Is Al Qaeda Winning in Saudi Arabia?
By Jefferson Morley
washingtonpost.com Staff Writer
Friday, June 18, 2004; 1:57 PM
"We entered one of the companies' [offices], and found there an American infidel who looked like a director . . . When he turned to me, I shot him in the head, and his head exploded. We entered another office and found one infidel from South Africa, and our brother Hussein slit his throat. We asked Allah to accept [these acts of devotion] from us, and from him."
That's how Fawwaz bin Muhammad Nashami described one part of an attack last month in Khobar, Saudi Arabia, that killed 22 people. The terrorist commander, who escaped after the attack, was interviewed by Sawt al-Jihad, a journal sympathetic to al Qaeda. As translated by the Middle East Media Research Institute, the interview provides both a detailed account of the attack and a vivid glimpse into the minds of the jihadists who seek to overthrow the royal family of Saudi Arabia.
Since that attack, al Qaeda sympathizers in Saudi Arabia have killed three American military contractors and kidnapped and executed a fourth, Paul M. Johnson Jr. The Lockheed Martin employee, who was abducted June 12, was killed by his captors after their demands for the release of al Qaeda prisoners held in the Kingdom were not met, according to a report aired on Al-Arabiya television today.
The jihadists' plan, according to a statement posted June 6 on an al Qaeda Web site and translated by the Washington-based SITE Institute, is to "fight and exterminate" all non-Muslims working on the Arabian peninsula.
Is the new jihadist campaign a threat to the government of Saudi Arabia, custodian of one-fourth of the world's known oil reserves?
In a piece for The Washington Post's Outlook section on Sunday, former correspondent Thomas Lippman said probably not. But several reports circulating in the international online media argue the al Qaeda campaign is gaining ground.
The Saudi government is in a "state of terminal denial and paralysis," according to Mai Yamani, a Saudi analyst based in London, interviewed by the Lebanon-based Daily Star.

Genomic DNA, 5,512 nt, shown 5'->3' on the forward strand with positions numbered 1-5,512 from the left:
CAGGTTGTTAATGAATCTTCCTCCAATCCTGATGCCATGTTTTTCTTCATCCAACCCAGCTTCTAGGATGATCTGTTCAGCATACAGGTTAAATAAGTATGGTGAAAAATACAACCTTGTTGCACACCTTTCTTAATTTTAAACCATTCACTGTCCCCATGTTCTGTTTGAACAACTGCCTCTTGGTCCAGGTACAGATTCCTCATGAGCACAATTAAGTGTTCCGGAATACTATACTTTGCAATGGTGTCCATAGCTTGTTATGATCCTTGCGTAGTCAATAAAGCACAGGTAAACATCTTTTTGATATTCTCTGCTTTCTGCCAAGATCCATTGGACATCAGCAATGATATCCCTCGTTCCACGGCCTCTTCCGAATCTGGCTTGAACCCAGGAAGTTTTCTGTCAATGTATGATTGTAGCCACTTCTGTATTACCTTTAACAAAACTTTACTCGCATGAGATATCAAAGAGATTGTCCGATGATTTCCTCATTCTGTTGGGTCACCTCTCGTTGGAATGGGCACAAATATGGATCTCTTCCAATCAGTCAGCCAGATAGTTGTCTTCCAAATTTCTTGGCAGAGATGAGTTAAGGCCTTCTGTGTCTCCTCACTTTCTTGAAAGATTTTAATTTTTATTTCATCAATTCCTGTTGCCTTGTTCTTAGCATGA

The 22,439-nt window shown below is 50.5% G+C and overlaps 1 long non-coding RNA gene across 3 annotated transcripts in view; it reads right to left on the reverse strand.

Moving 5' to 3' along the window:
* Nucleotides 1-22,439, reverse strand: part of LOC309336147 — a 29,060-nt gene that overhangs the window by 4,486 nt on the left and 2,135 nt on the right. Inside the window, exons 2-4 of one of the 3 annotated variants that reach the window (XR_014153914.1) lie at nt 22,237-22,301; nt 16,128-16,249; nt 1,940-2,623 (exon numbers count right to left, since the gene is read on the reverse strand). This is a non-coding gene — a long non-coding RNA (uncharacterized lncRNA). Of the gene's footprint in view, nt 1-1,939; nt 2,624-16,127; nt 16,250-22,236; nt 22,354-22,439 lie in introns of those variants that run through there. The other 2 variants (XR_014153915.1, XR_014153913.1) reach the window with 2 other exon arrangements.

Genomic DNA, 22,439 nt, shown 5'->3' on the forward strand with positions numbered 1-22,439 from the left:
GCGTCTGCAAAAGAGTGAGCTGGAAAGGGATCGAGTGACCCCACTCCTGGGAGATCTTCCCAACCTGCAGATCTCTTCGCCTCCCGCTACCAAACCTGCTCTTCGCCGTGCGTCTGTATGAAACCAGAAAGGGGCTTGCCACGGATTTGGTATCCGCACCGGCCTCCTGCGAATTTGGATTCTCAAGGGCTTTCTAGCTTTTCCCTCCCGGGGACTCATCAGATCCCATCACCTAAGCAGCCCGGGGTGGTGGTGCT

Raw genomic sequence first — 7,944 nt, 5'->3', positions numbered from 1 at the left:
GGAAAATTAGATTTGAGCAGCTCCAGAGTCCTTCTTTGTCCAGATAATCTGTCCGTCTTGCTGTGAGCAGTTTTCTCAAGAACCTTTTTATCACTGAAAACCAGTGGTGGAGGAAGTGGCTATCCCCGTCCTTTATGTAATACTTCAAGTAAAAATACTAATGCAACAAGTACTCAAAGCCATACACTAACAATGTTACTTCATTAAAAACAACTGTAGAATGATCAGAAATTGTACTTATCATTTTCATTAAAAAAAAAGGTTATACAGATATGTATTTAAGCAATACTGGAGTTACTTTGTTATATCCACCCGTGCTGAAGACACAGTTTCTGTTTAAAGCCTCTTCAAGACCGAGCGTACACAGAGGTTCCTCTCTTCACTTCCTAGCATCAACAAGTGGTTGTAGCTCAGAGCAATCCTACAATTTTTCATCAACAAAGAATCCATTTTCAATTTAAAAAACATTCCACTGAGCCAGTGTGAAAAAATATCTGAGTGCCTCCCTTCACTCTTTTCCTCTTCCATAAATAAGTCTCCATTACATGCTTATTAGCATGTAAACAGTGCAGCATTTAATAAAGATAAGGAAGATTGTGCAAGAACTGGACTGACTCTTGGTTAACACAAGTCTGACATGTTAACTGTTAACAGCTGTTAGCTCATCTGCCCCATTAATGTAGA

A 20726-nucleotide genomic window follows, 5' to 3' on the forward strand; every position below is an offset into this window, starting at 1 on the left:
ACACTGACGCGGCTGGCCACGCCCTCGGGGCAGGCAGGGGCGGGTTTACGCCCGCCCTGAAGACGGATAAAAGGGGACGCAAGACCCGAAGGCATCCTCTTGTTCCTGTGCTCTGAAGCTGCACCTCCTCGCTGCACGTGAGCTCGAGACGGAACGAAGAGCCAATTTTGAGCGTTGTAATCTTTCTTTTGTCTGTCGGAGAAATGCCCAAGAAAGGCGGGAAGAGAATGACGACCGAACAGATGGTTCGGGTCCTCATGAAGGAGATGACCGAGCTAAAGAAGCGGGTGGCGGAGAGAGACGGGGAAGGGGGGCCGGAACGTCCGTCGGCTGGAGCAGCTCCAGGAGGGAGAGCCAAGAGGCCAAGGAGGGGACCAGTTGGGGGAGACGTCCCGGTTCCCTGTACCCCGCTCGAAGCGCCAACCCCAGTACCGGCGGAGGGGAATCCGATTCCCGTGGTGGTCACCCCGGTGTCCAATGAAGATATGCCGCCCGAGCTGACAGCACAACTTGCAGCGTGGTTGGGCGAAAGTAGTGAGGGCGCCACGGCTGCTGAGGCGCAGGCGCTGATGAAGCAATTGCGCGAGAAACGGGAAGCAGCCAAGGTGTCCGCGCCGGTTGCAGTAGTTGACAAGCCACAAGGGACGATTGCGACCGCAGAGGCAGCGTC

"Termites of terrorism and violence are eating at the foundation of the state," said Yamani, an associate fellow at the Royal Institute of International Affairs in London. Yamani says she has been barred from working in Saudi Arabia because of her writings.
Saudi leaders "have not shown a united front in dealing with security issues or the question of reform in the country," she said.
The government has few good options: "If they embark on reforms, they are accused of bowing to the Americans... If they don't do anything, even the moderates are going to throw themselves in the arms of the jihadists. If they try to curb the power of the religious police -- the Mutawa -- they will have a backlash."
Others note the Saudi kingdom is vulnerable because of its dependence on skilled foreign workers to run the oil industry, the foundation of the royal family's power.
"The [terrorist] operations are small in number but their impact could be major, particularly within the enormous foreign labor market in Saudi Arabia that includes over six million people from all over the world," notes the London-based daily Asharq al-Awsat (in Arabic).
"Several governments in the West have predicted a mass exodus of expatriate workers from the Kingdom, reliable European sources told the News," a leading Pakistani daily.
Without these engineers, technicians and scientists, the Saudis may not be able to sustain current production levels. According to the News story, the London-based Jane's Intelligence Digest (JID) has drawn "significant parallels between the current situation in Saudi Arabia and the final months of the Shah of Iran before his flight into exile" in 1979.
But Bruce Stanley of the Associated Press reports from Saudi Arabia that while "expatriate oil workers are taking greater precautions and venturing less often outside their fortified compounds," there has been no mass exodus.
"Industry analysts and staff of the state-run oil company Saudi Aramco see little evidence yet that a surge in anti-western violence is triggering a mass departure of foreign workers," Stanley wrote in a story picked up by the Canadian Broadcasting Company and many other foreign and U.S. news outlets.
James Zogby, an Arab-American pollster writing in the Arab News, says the notion that extremists are poised to take power is "laughable."
But just because the jihadists are not about to overthrow the government does not mean they are failing.
"The decision of the United States and Great Britain to withdraw their diplomats shows the terrorist offensive has "scored noticeable success," according to Al-Quds al-Arabi (in Arabic), a Saudi-owned, London-based newspaper.
The paper said U.S. demands that the Saudi government "put more efforts into confronting the perpetrators of these attacks, dry up all their financial sources, and exchange information with the United States" are misplaced. The editors argue that U.S. pressure for a forceful crackdown on the Islamic extremists will not succeed.
"The use of security solutions might achieve some successes but they remain limited ones because the problem has political, economic, and social dimensions," they wrote. Until those problems are addressed, the attackers may be able to "achieve the aim of toppling the ruling family or turning the country into a stage for bloody chaos."
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